Employees also practiced reporting near-misses and were encouraged to take class time to complete actual reports from incidents they had witnessed. This allowed employees to see how management would react. Completing reports for actual events reinforced how many near-misses occur and tied the training to real-world situations, which increased employee confidence in their ability to participate in the process.
Additionally, employees completed a 4-hour course on how to speak up when they observed unsafe behavior. During this training, volunteers shared powerful stories about personal consequences, both at work and at home, where failing to speak up resulted in injury and even death. In addition, employees completed a self-assessment test to identify personal strengths as listeners. This assessment allowed employees to experience how failing to listen, or reacting negatively to another person’s feedback attempt, can affect how they may respond to feedback in the future.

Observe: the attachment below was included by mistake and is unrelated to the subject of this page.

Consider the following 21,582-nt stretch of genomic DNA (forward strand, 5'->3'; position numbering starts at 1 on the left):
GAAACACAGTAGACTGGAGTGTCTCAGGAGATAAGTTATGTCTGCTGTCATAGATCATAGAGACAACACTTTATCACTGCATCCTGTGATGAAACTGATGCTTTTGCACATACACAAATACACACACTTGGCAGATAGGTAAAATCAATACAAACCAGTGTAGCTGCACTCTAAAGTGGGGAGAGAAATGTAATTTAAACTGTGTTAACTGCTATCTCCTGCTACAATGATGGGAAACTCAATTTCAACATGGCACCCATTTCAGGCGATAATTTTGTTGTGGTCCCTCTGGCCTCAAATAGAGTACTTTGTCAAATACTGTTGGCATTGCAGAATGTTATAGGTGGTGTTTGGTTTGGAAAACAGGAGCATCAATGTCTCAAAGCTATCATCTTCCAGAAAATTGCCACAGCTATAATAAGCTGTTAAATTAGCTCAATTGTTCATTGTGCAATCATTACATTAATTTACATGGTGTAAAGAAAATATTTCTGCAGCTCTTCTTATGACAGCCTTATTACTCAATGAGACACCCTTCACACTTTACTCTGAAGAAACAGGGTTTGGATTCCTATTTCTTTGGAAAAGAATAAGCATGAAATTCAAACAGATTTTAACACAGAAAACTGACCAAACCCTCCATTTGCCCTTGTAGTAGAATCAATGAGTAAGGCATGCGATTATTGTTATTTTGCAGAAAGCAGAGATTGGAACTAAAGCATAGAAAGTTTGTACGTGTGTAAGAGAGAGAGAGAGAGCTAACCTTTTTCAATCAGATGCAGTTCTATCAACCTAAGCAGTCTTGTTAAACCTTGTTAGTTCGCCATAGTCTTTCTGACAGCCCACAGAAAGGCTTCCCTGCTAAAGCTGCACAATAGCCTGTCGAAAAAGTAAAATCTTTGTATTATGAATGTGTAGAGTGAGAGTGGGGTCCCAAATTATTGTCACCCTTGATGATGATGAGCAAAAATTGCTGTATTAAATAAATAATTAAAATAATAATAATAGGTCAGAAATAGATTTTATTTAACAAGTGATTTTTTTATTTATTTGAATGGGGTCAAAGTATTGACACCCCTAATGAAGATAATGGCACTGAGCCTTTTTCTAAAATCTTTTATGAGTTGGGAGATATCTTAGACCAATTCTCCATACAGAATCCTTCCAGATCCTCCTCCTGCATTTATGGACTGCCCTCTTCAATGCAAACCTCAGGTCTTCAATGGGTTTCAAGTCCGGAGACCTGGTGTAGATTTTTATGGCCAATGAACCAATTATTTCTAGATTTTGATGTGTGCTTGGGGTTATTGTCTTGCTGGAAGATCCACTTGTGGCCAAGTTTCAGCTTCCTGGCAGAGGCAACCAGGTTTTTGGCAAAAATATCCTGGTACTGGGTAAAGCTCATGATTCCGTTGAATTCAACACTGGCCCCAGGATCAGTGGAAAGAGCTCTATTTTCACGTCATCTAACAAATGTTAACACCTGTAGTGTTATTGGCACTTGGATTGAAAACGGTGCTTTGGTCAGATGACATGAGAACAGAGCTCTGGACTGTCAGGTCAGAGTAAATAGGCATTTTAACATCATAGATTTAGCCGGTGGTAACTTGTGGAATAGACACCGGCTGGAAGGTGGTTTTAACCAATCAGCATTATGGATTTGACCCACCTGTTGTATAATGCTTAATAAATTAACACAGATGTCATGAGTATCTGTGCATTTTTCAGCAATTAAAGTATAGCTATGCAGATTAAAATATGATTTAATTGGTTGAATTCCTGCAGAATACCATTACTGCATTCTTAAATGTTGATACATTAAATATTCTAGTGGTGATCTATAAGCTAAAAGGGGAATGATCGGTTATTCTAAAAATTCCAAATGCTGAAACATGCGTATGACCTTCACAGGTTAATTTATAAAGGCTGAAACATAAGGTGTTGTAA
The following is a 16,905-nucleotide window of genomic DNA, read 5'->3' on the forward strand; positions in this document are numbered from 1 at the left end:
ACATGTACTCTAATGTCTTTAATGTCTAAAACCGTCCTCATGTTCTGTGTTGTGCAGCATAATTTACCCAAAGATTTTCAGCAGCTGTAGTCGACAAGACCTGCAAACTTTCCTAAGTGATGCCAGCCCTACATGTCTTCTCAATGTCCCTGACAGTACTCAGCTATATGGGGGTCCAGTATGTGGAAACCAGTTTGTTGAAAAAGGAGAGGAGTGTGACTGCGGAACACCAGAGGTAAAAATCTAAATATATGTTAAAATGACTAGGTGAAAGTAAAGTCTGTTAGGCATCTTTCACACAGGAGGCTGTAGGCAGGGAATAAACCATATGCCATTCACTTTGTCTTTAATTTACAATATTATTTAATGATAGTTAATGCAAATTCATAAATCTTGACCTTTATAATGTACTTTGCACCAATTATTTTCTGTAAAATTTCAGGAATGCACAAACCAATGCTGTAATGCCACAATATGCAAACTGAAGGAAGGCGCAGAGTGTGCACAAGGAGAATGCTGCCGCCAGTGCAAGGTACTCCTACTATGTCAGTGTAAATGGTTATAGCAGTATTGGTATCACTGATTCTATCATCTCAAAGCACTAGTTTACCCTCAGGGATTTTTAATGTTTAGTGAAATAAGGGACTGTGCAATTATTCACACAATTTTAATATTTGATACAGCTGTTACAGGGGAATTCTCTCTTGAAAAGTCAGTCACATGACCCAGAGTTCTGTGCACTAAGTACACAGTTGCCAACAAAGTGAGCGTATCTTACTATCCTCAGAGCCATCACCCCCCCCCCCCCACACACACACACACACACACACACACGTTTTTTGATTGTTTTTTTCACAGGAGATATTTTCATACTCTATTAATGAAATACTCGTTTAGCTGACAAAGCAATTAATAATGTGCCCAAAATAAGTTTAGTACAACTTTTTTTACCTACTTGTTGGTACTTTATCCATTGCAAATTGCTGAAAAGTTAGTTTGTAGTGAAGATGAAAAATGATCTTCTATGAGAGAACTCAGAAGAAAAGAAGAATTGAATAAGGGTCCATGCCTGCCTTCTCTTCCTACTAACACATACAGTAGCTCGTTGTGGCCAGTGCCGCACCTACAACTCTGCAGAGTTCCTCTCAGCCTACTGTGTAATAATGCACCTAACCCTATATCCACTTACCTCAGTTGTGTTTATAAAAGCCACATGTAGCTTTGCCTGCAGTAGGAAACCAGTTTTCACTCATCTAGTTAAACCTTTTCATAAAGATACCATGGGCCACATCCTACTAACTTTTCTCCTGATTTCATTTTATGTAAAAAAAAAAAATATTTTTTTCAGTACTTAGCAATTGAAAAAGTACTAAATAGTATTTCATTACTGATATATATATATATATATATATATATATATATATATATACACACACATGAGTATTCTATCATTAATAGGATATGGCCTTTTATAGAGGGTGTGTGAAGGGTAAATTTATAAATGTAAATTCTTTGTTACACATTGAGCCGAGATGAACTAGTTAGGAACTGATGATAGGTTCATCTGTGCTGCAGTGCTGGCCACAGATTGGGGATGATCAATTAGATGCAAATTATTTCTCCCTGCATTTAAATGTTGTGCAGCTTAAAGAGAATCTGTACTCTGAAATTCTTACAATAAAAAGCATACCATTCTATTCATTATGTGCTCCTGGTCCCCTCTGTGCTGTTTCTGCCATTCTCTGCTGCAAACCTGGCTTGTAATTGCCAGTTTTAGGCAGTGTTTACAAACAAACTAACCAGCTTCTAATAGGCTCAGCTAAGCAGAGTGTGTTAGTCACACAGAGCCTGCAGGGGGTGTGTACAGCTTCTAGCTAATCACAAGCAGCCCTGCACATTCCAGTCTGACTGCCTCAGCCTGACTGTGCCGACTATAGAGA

The axiom that what gets measured gets done was proven true at this site. People will do what management wants, not what the safety professional wants. As one of the site’s leading safety indicators, management decided to track the number of near-misses reported by crew. As a result, each crew, as well as everyone else on site, knew who was and was not completing assigned safety actions. The indicator report was posted on bulletin boards throughout the project site for all to see.
This measurement system really kicked in when the parallels to good safety performance, as defined by these activities, correlated directly to the performance of safety outcomes as well as to the performance of other key indicators, such as schedule and budget. Poor performance in these leading safety indicators was predicting where first-aid injuries were most likely to occur, as well as where poor adherence to quality, schedule, cost and other factors were most likely to occur—all information management was not accustomed to having.